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Fireworks 101 – The Retail Fireworks Business.


FIreworks 101 – If you have never worked in a fireworks tent, stand or store?  Please read this first. (Disclaimer)

We want to insure you will have the best possibility of being successful at your fireworks retail venture. Walking into the fireworks business without some basic experience will put you at a major disadvantage and might end up being the two worst weeks of your life. Besides all of the regulatory concerns, there are physical responsibilities that must be met. If you cannot give up two weeks of your life (or more depending on location) this will not end up being what you set out to do.

Winco Fireworks strongly suggests working for someone else on a consignment program your first year to learn the ropes. It is better not to risk your hard-earned money learning a business that might not be right for you. There are several national fireworks retailers who you can work for on a consignment. Please contact us directly and we can help you.

Local and State Ordinances

If you are interested in selling fireworks at the retail level, the first step is to check your local and state ordinances.  This will let you know:

  • If fireworks sales are allowed where you are looking
  • What dates you can be open to sell
  • What types of structures you can sell from (tents, stands, etc.)
  • The rules/regulations for how close you can be to the street, another building, etc.


Once you have a good understanding of the ordinances, a location is the next step for your fireworks business.  In looking for a location you want a spot that:

  • Is easy to see from the street
  • Has a decent amount of car traffic both during the week and weekend.
  • Has ample customer parking – most of your business is going to come in the last 48 hours – does your location have enough parking for your high-volume days?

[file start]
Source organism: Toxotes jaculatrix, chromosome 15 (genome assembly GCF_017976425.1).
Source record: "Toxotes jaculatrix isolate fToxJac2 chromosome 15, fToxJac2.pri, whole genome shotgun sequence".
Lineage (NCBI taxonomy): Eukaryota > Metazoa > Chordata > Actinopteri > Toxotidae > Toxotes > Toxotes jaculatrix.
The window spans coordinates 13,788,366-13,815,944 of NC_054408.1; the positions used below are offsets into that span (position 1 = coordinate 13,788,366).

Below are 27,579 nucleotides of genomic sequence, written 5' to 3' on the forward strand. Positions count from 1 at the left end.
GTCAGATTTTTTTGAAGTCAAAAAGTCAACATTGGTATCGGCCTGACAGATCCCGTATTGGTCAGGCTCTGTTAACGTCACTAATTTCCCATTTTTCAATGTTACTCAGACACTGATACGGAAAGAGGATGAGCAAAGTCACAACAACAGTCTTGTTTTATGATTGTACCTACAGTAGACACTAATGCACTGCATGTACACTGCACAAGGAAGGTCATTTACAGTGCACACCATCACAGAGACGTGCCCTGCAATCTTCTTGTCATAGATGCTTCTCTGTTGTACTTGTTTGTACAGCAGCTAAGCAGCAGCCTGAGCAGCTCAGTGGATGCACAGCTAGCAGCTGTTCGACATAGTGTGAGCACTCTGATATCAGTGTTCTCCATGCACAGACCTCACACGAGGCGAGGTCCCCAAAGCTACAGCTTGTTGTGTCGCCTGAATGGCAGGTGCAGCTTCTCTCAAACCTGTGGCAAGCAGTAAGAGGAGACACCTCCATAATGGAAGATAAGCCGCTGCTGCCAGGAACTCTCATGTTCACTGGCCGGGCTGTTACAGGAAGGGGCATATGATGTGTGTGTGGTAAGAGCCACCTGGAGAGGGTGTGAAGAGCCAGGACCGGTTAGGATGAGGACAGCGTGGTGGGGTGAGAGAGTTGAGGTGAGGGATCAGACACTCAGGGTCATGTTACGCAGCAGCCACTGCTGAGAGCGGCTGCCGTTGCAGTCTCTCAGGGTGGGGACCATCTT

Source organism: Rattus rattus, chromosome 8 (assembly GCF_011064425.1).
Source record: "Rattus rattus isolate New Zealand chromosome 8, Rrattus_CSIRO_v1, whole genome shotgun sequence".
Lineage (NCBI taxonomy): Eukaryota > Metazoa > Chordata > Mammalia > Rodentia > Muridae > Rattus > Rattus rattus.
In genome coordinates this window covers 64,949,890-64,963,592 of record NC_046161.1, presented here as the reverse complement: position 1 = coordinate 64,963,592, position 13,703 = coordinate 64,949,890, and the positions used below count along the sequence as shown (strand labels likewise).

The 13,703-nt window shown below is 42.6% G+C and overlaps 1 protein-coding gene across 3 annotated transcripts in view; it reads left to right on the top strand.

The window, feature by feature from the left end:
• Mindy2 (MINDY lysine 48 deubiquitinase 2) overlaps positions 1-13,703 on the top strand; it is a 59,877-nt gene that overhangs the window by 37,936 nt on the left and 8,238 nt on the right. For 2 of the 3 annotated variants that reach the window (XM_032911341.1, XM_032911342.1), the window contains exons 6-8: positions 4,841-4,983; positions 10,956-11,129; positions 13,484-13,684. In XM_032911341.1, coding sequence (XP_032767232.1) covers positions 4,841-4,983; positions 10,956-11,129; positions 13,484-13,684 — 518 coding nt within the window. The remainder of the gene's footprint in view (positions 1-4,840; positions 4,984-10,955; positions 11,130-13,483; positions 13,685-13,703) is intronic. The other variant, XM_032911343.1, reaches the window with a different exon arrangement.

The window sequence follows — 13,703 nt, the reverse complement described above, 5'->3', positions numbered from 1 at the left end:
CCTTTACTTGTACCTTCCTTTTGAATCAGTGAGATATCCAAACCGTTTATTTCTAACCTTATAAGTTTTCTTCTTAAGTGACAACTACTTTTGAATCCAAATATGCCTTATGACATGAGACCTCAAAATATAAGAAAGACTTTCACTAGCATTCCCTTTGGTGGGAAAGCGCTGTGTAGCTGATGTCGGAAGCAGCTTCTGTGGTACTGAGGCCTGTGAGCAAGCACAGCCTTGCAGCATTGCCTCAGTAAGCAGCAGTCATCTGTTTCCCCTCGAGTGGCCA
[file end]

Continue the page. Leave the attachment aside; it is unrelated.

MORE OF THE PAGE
• Meets all the space requirements in the local and state ordinances. Is there enough setback space from the street & nearby buildings?
  • Work out a lease agreement. Even if it is your first year, negotiate a multi-season lease so someone else can’t come and get your spot from you the following season.

Licenses & Tax Documents

The next step in opening your fireworks business is to obtain the proper licenses, permits and tax documents.  Most states will require you to obtain:

  • A Federal Tax ID Number
  • A State Tax ID Number
  • Sales Tax License from State
  • Permit from State Fire Marshalls Office
  • Permit from City/County
  • Insurance

Many states and cities/counties have an application process and deadline.  Make sure you start the application process well in advance of the deadline.  Some documents may require time to obtain or put together, you don’t want to wait until the last minute to start!

Tent Rental

If you are planning to sell out of a tent, you will need to call the tent company 4-6 months in advance to reserve.  Fireworks tents must be flame retardant, so a tent company can’t just give you any tent they have in stock.  Remember when determining the size of tent that will fit in your location to account for the space it will take to stake a tent.  That can add anywhere from 5 to 10 feet of space in your location. Most municipalities will measure the distance from the tent stake, not tent wall to make sure it is a safe distance from buildings and streets.  If you would like recommendations for a tent company, please speak to your salesperson.  **When you get the quote for your tent, make sure the price includes installation and removal.  Also ask what the policy is should the tent get blown down due to a storm**